Sunday, September 18, 2016

Deadly consequences of WDFW’s policies regarding wolf packs

My View

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The state Department of Fish and Wildlife authorized the slaughter of the entire Profanity Peak wolf pack in Ferry County.

The family of wolves were among those listed as endangered and included six adults and six wolf pups. This drastic measure is Fish and Wildlife’s solution to the alleged killings of rancher cows that were grazing on public land in Washington. 

It appears that Fish and Wildlife views cows as more valuable than endangered wolves, and that Fish and Wildlife serves more to support ranchers in protecting their assets grazing on taxpayers’ land. 

We know that wolves are extremely important to the ecosystem and the protection of our environment via their role in hunting less-healthy wild prey, and that wolves are vital to biodiversity, including proper grass and shrub growth, a fact not attributed to the role of cows grazing Washington’s public land.

Another important fact not often brought up is that humans do not — again, do not — require the consumption of cows to maintain optimal health. Decades ago, nutritional experts of the American Dietetic Association confirmed that people can be healthy on a vegetarian, or even a vegan, diet.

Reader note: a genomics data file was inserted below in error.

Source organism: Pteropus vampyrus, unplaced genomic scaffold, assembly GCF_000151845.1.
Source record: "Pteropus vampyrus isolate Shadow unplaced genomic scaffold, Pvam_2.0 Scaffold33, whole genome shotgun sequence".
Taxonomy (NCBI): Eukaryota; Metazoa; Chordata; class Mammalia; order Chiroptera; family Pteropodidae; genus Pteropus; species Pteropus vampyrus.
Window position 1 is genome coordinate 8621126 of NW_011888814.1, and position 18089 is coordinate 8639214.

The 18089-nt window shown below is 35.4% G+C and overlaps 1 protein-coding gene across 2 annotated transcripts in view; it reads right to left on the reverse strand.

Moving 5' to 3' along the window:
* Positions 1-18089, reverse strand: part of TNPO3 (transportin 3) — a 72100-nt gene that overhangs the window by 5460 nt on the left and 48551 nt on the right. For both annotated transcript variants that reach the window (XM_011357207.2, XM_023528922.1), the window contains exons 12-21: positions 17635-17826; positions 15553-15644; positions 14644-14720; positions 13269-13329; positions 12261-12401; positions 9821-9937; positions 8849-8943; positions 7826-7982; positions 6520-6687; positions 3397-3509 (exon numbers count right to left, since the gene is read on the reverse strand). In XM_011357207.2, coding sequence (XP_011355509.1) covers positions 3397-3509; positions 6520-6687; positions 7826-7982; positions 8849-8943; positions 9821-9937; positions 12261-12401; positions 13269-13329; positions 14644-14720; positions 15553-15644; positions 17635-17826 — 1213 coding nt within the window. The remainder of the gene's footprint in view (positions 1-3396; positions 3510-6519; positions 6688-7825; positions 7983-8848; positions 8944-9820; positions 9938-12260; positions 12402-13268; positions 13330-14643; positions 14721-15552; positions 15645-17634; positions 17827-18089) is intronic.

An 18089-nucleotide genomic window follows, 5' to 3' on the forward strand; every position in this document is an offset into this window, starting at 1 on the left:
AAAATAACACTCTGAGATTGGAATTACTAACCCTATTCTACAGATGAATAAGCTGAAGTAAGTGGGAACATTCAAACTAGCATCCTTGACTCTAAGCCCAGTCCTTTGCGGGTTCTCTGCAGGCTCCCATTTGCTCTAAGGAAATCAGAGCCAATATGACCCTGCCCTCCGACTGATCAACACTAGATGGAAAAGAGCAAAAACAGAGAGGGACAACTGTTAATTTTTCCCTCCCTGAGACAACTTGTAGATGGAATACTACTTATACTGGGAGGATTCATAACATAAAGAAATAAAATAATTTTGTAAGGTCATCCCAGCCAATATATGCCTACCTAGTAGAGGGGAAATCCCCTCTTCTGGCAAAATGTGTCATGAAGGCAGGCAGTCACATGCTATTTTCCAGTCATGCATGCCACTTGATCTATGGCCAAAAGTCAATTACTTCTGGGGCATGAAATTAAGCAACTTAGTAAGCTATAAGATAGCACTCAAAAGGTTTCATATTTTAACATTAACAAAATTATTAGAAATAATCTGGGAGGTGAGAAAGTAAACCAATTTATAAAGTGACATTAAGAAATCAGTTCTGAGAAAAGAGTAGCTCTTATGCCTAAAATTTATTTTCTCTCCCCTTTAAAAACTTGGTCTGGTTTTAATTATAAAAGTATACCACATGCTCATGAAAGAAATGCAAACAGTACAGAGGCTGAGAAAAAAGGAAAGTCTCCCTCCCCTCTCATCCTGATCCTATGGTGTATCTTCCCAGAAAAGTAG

To value cattle over the lives of a small family of endangered wolves begs numerous ethical and moral questions, especially in light of the public’s love and admiration of wolves and what they represent in nature. 

To randomly kill this family of wolves, with impunity, significantly tarnishes Fish and Wildlife’s public relations, especially since this is a pattern of behavior demonstrated over the past years that often generated heated debates in Olympia. 

Perhaps the most despicable aspect of these kills is that Fish and Wildlife tracks the family of wolves to aerial shoot them by following their GPS radio collars. Fish and Wildlife portrays an attitude as though wolves are “things” whose numbers have to be kept in check, ignoring that each wolf is an individual. He or she has a unique personality and vested interest in living his or her life, and has an active family and social life. 

Yes, wolves are wild beings, but like any canine, they have the intelligence, curiosity, playfulness and joy in living that the arrogant Fish and Wildlife Department repeatedly disregards.

We need new leadership and compassionate stewardship in the Department of Fish and Wildlife, with leaders who implement policies that protect wolves and look out for their interests and are not puppets for good ol’ boy ranchers.



— Linda E. Troup of Poulsbo retired from the U.S. Navy as department head of the Ambulatory Procedure Unit and senior nurse officer for maxillofacial surgery at Naval Medical Center — San Diego. She is a long-time animal welfare proponent and has written for San Diego Animal Advocates magazine.